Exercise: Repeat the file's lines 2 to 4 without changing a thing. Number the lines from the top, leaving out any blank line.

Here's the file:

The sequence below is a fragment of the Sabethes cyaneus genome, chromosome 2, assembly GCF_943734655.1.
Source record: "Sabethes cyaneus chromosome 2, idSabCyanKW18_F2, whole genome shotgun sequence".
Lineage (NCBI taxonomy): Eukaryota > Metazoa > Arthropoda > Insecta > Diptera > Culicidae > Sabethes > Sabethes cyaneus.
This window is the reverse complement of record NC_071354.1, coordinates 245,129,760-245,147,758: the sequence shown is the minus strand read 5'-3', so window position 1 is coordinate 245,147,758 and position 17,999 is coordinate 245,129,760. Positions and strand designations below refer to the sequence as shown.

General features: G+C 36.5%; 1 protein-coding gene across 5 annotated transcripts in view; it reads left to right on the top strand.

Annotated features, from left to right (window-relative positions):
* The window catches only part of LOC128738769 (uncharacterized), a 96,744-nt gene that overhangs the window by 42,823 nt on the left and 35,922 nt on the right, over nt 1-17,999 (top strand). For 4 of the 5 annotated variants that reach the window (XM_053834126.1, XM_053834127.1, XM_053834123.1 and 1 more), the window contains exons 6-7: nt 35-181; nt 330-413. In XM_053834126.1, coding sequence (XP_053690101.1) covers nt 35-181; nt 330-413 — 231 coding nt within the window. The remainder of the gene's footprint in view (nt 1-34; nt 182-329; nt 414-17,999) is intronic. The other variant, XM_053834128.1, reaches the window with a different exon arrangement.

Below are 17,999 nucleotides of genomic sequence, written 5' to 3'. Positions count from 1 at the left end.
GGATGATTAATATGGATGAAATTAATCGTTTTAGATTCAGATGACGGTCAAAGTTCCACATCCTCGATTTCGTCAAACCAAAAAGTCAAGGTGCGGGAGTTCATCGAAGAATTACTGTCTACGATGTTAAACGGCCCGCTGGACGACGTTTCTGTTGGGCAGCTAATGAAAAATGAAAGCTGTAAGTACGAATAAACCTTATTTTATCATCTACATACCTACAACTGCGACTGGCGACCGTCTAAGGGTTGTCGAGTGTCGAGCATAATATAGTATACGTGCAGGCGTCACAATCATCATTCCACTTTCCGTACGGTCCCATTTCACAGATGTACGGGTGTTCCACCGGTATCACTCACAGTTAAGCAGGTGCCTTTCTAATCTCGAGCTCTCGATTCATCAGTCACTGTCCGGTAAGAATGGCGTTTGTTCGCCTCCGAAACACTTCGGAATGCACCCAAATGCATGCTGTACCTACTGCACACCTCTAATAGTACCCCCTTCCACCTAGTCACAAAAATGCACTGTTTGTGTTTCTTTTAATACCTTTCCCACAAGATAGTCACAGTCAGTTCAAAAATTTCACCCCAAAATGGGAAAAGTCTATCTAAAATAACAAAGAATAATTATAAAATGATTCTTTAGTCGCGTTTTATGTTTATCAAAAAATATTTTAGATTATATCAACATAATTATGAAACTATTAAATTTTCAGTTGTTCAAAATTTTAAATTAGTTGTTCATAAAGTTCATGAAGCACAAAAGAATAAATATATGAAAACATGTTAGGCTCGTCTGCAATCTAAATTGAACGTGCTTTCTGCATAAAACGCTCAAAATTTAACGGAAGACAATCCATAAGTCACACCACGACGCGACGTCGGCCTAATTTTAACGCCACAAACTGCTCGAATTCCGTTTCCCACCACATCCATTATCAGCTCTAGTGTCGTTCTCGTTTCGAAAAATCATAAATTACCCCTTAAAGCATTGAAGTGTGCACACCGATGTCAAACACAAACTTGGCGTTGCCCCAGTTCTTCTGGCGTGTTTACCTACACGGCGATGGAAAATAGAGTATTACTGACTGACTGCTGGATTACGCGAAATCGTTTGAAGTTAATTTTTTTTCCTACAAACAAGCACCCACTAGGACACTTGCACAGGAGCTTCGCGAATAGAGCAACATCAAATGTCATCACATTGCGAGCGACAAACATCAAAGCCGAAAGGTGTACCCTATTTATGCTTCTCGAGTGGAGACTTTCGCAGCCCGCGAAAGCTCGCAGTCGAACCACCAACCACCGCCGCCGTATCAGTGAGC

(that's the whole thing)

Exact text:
Source record: "Sabethes cyaneus chromosome 2, idSabCyanKW18_F2, whole genome shotgun sequence".
Lineage (NCBI taxonomy): Eukaryota > Metazoa > Arthropoda > Insecta > Diptera > Culicidae > Sabethes > Sabethes cyaneus.
This window is the reverse complement of record NC_071354.1, coordinates 245,129,760-245,147,758: the sequence shown is the minus strand read 5'-3', so window position 1 is coordinate 245,147,758 and position 17,999 is coordinate 245,129,760. Positions and strand designations below refer to the sequence as shown.